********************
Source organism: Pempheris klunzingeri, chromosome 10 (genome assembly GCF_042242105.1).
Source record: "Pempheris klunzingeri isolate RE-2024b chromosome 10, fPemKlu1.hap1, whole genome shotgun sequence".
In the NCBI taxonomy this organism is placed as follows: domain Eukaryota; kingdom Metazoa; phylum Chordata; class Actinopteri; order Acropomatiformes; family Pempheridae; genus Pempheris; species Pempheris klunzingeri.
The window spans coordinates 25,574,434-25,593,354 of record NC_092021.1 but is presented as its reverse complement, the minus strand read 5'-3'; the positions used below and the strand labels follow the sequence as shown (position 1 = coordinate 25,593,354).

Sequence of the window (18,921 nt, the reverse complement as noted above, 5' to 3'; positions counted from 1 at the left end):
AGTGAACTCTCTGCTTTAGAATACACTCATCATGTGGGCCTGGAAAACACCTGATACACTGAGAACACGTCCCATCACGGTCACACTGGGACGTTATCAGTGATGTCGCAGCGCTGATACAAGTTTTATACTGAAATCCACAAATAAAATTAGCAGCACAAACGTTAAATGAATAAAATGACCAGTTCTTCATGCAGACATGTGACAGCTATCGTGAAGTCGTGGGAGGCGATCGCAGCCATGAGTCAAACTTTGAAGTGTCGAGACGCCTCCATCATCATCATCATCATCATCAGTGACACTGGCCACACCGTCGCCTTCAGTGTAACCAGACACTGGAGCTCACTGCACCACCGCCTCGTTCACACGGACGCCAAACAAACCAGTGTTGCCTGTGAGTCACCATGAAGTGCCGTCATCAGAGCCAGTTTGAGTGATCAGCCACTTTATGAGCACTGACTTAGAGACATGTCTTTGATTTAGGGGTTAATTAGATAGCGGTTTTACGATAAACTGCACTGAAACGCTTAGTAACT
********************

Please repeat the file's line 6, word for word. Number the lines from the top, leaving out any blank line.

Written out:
AGTGAACTCTCTGCTTTAGAATACACTCATCATGTGGGCCTGGAAAACACCTGATACACTGAGAACACGTCCCATCACGGTCACACTGGGACGTTATCAGTGATGTCGCAGCGCTGATACAAGTTTTATACTGAAATCCACAAATAAAATTAGCAGCACAAACGTTAAATGAATAAAATGACCAGTTCTTCATGCAGACATGTGACAGCTATCGTGAAGTCGTGGGAGGCGATCGCAGCCATGAGTCAAACTTTGAAGTGTCGAGACGCCTCCATCATCATCATCATCATCATCAGTGACACTGGCCACACCGTCGCCTTCAGTGTAACCAGACACTGGAGCTCACTGCACCACCGCCTCGTTCACACGGACGCCAAACAAACCAGTGTTGCCTGTGAGTCACCATGAAGTGCCGTCATCAGAGCCAGTTTGAGTGATCAGCCACTTTATGAGCACTGACTTAGAGACATGTCTTTGATTTAGGGGTTAATTAGATAGCGGTTTTACGATAAACTGCACTGAAACGCTTAGTAACT